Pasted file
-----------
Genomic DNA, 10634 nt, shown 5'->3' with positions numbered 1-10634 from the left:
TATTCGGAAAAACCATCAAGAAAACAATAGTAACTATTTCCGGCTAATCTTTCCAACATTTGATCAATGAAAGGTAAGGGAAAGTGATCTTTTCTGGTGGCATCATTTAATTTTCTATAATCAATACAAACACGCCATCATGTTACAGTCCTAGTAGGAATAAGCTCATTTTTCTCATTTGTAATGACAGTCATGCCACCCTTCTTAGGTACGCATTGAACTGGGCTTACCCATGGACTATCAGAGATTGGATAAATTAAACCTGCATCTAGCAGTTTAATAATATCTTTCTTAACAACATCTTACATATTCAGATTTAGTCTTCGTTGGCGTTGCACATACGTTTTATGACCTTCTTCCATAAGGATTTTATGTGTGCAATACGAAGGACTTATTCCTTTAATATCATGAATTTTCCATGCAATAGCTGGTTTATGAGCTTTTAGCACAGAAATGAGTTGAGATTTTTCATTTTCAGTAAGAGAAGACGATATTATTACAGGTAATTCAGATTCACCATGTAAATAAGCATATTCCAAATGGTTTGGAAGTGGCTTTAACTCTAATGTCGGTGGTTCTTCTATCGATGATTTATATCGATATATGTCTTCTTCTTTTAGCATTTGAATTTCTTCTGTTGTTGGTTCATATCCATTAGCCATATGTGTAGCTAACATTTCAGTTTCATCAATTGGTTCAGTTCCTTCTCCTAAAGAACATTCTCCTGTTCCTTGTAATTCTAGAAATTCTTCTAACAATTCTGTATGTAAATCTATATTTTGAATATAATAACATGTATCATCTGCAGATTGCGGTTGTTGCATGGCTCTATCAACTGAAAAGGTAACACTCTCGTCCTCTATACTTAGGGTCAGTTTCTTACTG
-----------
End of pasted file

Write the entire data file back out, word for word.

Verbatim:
Genomic DNA, 10634 nt, shown 5'->3' with positions numbered 1-10634 from the left:
TATTCGGAAAAACCATCAAGAAAACAATAGTAACTATTTCCGGCTAATCTTTCCAACATTTGATCAATGAAAGGTAAGGGAAAGTGATCTTTTCTGGTGGCATCATTTAATTTTCTATAATCAATACAAACACGCCATCATGTTACAGTCCTAGTAGGAATAAGCTCATTTTTCTCATTTGTAATGACAGTCATGCCACCCTTCTTAGGTACGCATTGAACTGGGCTTACCCATGGACTATCAGAGATTGGATAAATTAAACCTGCATCTAGCAGTTTAATAATATCTTTCTTAACAACATCTTACATATTCAGATTTAGTCTTCGTTGGCGTTGCACATACGTTTTATGACCTTCTTCCATAAGGATTTTATGTGTGCAATACGAAGGACTTATTCCTTTAATATCATGAATTTTCCATGCAATAGCTGGTTTATGAGCTTTTAGCACAGAAATGAGTTGAGATTTTTCATTTTCAGTAAGAGAAGACGATATTATTACAGGTAATTCAGATTCACCATGTAAATAAGCATATTCCAAATGGTTTGGAAGTGGCTTTAACTCTAATGTCGGTGGTTCTTCTATCGATGATTTATATCGATATATGTCTTCTTCTTTTAGCATTTGAATTTCTTCTGTTGTTGGTTCATATCCATTAGCCATATGTGTAGCTAACATTTCAGTTTCATCAATTGGTTCAGTTCCTTCTCCTAAAGAACATTCTCCTGTTCCTTGTAATTCTAGAAATTCTTCTAACAATTCTGTATGTAAATCTATATTTTGAATATAATAACATGTATCATCTGCAGATTGCGGTTGTTGCATGGCTCTATCAACTGAAAAGGTAACACTCTCGTCCTCTATACTTAGGGTCAGTTTCTTACTG